The Lesson From Zoom
During the pandemic, many tech stocks took off for the clouds. Perhaps no stock was more emblematic of the buying fervor than Zoom (NSDQ: ZM). The stock began 2020 at about $68 a share. By October it had reached a high of around $588. That’s nearly a nine-fold increase!
The stock has since fallen back under $300. But from under $70 a year at the beginning of last year, it’s still been quite a run.
As COVID-19 forced people to stay home, “Zoom” became a household word. The appeal of the program is that it’s easy to use and the quality and smoothness of the connection are quite impressive. If you have a smartphone, all you need is a link and passcode for the meeting you’ve been invited to. If you want to use your desktop computer instead of a phone, you will need to have a webcam connected, but even that is not difficult to set up.
From Periphery to Center Stage
It’s unclear how many people had even heard of Zoom before the pandemic, but nowadays many people use it every day. Especially for people who work from home and have to attend meetings, Zoom has become a necessity.
And it’s not only for work meetings, Zoom has been used as a substitute for all kinds of physical gatherings: friendly virtual social gatherings, school lessons, church meetings, even weddings. Any type of event you can think of, it’s probably already been held on Zoom.
If you only use Zoom for personal purposes, you probably used it for free. And if you had to attend a Zoom work meeting, it was likely free for you as well. And unlike most free apps, you didn’t have to deal with annoying ads. So, have you wondered, how the heck does the company make money?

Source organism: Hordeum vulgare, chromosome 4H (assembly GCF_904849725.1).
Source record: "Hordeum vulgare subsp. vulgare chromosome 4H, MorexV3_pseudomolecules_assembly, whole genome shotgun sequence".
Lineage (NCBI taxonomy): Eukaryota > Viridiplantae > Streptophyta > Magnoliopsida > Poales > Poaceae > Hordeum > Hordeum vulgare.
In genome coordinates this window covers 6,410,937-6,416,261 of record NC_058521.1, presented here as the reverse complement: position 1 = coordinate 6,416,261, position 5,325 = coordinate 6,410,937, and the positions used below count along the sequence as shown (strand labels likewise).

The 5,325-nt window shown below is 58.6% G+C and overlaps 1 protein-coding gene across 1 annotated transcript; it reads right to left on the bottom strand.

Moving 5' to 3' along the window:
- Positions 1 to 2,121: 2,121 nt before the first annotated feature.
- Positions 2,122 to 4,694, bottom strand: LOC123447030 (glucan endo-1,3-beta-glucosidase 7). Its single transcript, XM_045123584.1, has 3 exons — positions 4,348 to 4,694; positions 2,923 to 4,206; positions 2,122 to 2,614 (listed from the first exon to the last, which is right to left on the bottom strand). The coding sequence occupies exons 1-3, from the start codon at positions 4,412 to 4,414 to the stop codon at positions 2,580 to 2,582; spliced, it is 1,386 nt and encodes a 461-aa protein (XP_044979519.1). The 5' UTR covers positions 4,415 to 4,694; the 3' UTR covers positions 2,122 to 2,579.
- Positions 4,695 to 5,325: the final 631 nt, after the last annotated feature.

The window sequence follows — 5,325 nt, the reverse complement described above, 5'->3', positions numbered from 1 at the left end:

The answer lies in different tiers of service. A Zoom meeting is free for up to 40 minutes and 100 participants. For organizations that need greater capacity, they’ll have to pay for licenses that range from $150 to $300 a year. Besides the subscription plans for Zoom meetings, Zoom also offers other paid services that allow customers to collaborate seamlessly, in some ways more cost-effectively and efficiently than they could in person.
For the year 2020, Zoom’s revenue more than quadrupled to $2.6 billion. The company ended the year with over 167,000 customers who had at least 10 employees. Among those customers, more than 1,600 customers paid at least $100,000 over the previous 12 months. Earnings per share went from a measly $0.09 the year before to $2.25. Obviously, COVID was a huge boon for Zoom.
As Zoom proves, major events can dramatically alter a company’s fortunes. COVID changed the way people interact, and Zoom stepped in to meet the new demand created by the pandemic. Even when COVID is finally defeated, Zoom is likely here to stay. Customers have a had a taste of what Zoom can offer, and even though they may not need Zoom anymore, they will still keep using it after the pandemic because of the advantages it offers.
And it’s not just video conferencing and group collaborations. The change in social behavior necessitated by COVID also caused a surge in another type of activity: telemedicine. Consultations with medical professionals also took to the Internet. Telemedicine, providing care to patients remotely, also took off. Rather than visiting doctors and hospitals at a time when you are trying to avoid a contagious disease, many patients liked the idea of speaking with their doctors over the telephone or via video (e.g. Zoom).
Humans are creatures of habit, and sometimes it takes a big external influence to change behavior. As Steve Jobs once said, customers don’t know what they want until they’ve been shown what they could have.
This dynamic perfectly explains the rise of telemedicine. When it comes to remote medical consultations, new technology is showing people what’s possible.
During the pandemic, quarantined consumers got accustomed to telemedicine, more than ever before, because of lockdowns and social distancing. As COVID restrictions ease, this development will accelerate.
After months of painstaking research, we’ve unearthed the best plays on telemedicine, but many investors have never heard of them. The time to invest in these little-known companies is now, before the herd catches on and bids up their shares. For details, click here.